We know you adore them. You're really only trying to help. But please, loved ones and friends of frustrated (possibly unemployed) job seekers, don't ever say these five things to someone who is struggling to find fulfilling work:
- You JUST need to ________________________ .
You can fill in that blank with about 950 thoughtless things. Common ones include "walk into their lobby and show them how great you are," or "get to the hiring manager and show him how great you are," or "send out a bunch more resumes," or "stop using Craigslist for job search," or ...
The point here is this: If there were some magical "just do _______ " thing that will lead your pal, brother or wife to an immediate, fantastic job, have a little faith in them that they'd have figured that one out all on their own by now. The word JUST needs to be avoided, at all costs.
- The economy sucks. You're doomed.
Why not just punch your person in the stomach while you're at it? Or slap 'em across the head with a 2 x 4. When someone close to you is struggling to find meaningful work, further distressing her (with a bullshit excuse, no less) is not only thoughtless, it's mean. Before these words ever exit your mouth (or enter your psyche, if you're actually the one struggling to find a job), realize that a challenging economy is not to blame ... and it's definitely not grounds for throwing the white flag.
A better option? Ask the job seeker if she wants help strategizing.
- If you don't hurry up, we're going to run out of money / have to sell the boat / need to borrow from my Aunt Sue / etc.
Here's a newsflash: I'm pretty sure your job seeker wakes up every single day with full awareness of any monetary pressures her unemployment or underemployment is creating. Your little news bulletins aren't going to be helpful and, in fact, will further discourage her. Yes, there are times when you may need to gently share the books with your significant other, especially if she isn't the family money manager. But coming with forward with ideas and potential solutions when unveiling the "cash is running low" message is far, far more productive and kind than throwing the, "Hey, sucker. Stop sucking because we're running out of cash" dagger.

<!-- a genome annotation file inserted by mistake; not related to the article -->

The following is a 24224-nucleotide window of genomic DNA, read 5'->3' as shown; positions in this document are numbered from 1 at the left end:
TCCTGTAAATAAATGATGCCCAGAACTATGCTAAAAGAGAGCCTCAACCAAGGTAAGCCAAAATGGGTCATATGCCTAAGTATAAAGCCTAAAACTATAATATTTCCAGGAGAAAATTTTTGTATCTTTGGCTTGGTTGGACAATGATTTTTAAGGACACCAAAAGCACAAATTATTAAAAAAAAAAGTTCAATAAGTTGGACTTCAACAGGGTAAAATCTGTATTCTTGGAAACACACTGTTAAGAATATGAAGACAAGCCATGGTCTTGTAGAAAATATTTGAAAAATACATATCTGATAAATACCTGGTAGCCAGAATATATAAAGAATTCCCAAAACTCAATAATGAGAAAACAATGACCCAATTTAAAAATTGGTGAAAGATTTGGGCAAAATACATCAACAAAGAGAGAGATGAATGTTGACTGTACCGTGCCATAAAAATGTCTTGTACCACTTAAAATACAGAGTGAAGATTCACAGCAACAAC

- Your problem is ___________________________ .
This is the equally thoughtless cousin of #1 up above. Most often, the frustrated job seeker in your life is not soliciting an answer to "what's my problem?" Rather, she's working like mad to find a solution and get on with her career. So don't ever assume that she's just sitting back waiting for you to zip in and share your wisdom on everything you've observed that's tripping this person up as they navigate job search.
Instead, try asking her how, specifically, you can support her right now. And then do that very thing she suggests, without judgment.
- Maybe you should go wait tables / work at McDonald's / bag groceries for now.
In all honesty, if you're unemployed and running out of money, you very well may need to consider grabbing at a "pay the bills for now" job until you find one more specific to your interests and expertise. However, as the loved one of a struggling job seeker, you must never, ever slap them across the chops with any statement that reeks of "I don't believe you can pull this off, either. Probably time to give up."
Instead, offer to sit down and brainstorm with the job seeker. Perhaps, together, you can come up with some ideas that will allow the person to make some reasonably quick interim money, while continuing the hunt.
When someone is struggling with job search, they do need your support.
But they don't need a lecture, a know-it-all, mean-spirited jabs or a pity party. Sit down and listen, truly listen, to the person you care about. Get her input on how you can best help right now, and try like heck to come through.
Photo: Flickr.com Creative Commons (Rochelle, just rochelle)